Last week saw two very significant and contrasting interpretations of our recent history in Northern Ireland.
The first was the moving testimony of Pam Morrison, speaking publicly for the first time about her three brothers who were separately hunted down and murdered by the IRA in rural Fermanagh in the 1980s.
The second was the funeral of Kevin Mc Kenna, allegedly a former IRA leader.
Ronnie Graham was killed in June 1981 as he was delivering coal.
In November 1981 Cecil Graham was leaving his in-laws’ house where his Catholic wife was staying with their prematurely born five week old son Darren, when the IRA shot him 16 times.
In February 1985 Jimmy Graham was parking his school bus at a primary school in Derrylin when he was shot 26 times.
At the inquest into Cecil’s killing in 1983 his father-in-law said, shockingly, that not one of his neighbours had ever even mentioned Cecil’s murder, never mind expressed any sympathy.
In the London Review of Books in 2007 Fintan O Toole wrote about Cecil’s son Darren Graham, then 25, who had been brought up as a Protestant, but was a talented gaelic football and hurling player.
Darren had just withdrawn from playing due to years of sectarian abuse by fellow players. He had received very limited support from the GAA authorities. At his last match he was told: “you’re a black c...’.
Another player repeated this. (Darren’s skin colour is white; this use of the word ‘black’ is a nasty term of sectarian abuse directed at Protestant people).
The killing of the three Graham brothers is a perfect illustration of the communal intimacy and sickeningly routine nature of the violence meted out by paramilitaries, nationalist and unionist, over more than three decades, which is all too often sanitised as ‘ the conflict’ or even worse, ‘war’.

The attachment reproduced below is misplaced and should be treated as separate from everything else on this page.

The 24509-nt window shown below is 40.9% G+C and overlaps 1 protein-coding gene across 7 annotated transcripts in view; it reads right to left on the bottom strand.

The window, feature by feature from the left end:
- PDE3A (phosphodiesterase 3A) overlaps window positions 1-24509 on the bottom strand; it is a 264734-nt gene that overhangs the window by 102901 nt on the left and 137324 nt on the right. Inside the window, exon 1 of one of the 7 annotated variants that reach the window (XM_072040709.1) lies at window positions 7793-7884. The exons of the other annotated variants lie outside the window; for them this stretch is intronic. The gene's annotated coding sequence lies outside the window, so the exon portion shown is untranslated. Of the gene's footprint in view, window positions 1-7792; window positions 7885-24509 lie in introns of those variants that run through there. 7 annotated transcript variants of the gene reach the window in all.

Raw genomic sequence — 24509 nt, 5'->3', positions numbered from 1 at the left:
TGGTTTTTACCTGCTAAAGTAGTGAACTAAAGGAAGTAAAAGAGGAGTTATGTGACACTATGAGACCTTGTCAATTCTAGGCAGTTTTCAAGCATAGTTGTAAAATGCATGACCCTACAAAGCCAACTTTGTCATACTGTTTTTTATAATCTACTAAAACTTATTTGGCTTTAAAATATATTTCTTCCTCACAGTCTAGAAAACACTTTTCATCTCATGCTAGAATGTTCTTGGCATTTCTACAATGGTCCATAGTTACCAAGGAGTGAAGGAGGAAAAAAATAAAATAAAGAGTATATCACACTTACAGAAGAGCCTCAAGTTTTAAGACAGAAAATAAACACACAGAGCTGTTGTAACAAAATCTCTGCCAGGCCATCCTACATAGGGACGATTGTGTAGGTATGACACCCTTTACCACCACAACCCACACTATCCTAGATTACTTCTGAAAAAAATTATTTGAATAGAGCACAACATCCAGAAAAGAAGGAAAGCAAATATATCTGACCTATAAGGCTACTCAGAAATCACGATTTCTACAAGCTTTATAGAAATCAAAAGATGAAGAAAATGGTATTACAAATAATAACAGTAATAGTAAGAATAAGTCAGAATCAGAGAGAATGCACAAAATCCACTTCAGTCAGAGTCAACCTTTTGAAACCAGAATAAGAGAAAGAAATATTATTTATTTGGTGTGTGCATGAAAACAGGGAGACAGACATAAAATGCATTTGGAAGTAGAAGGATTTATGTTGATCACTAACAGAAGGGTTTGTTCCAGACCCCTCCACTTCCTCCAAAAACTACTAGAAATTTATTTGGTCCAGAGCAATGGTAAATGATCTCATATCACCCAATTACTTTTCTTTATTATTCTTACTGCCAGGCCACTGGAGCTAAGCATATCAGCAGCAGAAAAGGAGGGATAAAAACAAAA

This was not a ‘war’ in the sense that any credible authority uses that term.
Colm Toibin, in his book ‘Bad Blood, A Walk along the Irish Border’ (1987) described how the silence about the killings in the local area actually overlay a sense of deep unease, with one person telling him about a spate of recent serious car accidents involving young Catholic men: “ people think it’s revenge ... God, you know, it was God”.
Commenting on this Fintan O Toole wondered if the sectarianism directed at Darren was : ‘unspoken guilt, transmuted into irrational fear and channelled into abuse’.
Pam Morrison decided to speak last week because she is the only one of eight siblings still alive, and she was determined that this family catastrophe would not be forgotten.
Her patently sincere and generously minded spirit was deeply moving.
Kevin McKenna was widely reported to have been the IRA’s so called ‘Chief of Staff’ during the 1980s and 1990s.
At his funeral Gerry Adams described him as: ‘a patriot, a decent man doing his best in very difficult times’. He claimed : ‘The republican people of the North never went to war. The war came to us’.
He added: ‘Among the rolling hills, the villages and the roads Kevin and his comrades relentlessly and defiantly fought the British army’.
In truth, the outworking of the IRA’s so called ‘war’ was the cruel and totally unjustified and and unjustifiable killing of Ronnie, Cecil and Jimmy Graham, not to mention their 1,770 other victims.
The three brothers brought no ‘war’ to republicans; it was the IRA who brought their brutal violence to them.
Seamus Heaney memorably characterised this type of killing in the menacing phrase ‘neighbourly murder’.
There is no human right to be allowed to kill people.
It was wrong for 50 Muslims to be killed in March this year in New Zealand.
It was wrong for 300 Christians to be massacred in Sri Lanka in April.
It was wrong for 11 Jews to be murdered in a synagogue in Pittsburgh last November.
It was no less wrong for the UVF to kill, for example, 15 Catholic people in Mc Gurk’s bar in 1971.
It was no less wrong for the IRA to kill the three Graham brothers.
In his book ‘Midwinter Break’, Bernard MacLavery’s character Gerry says: ‘If the end of human decency is the price of a united Ireland Gerry wanted nothing to do with it.’
There was no human decency in the killing of the three Graham brothers.
The words of Pam Morrison and Gerry Adams last week represent two totally different sets of values.
One set resonates with the better angels of our nature; the other regresses to the worst of our past.
As a society we can choose which one will guide us into the future.
• Dr McGarry worked as a consultant Psychiatrist in Belfast from 1991. He retired last week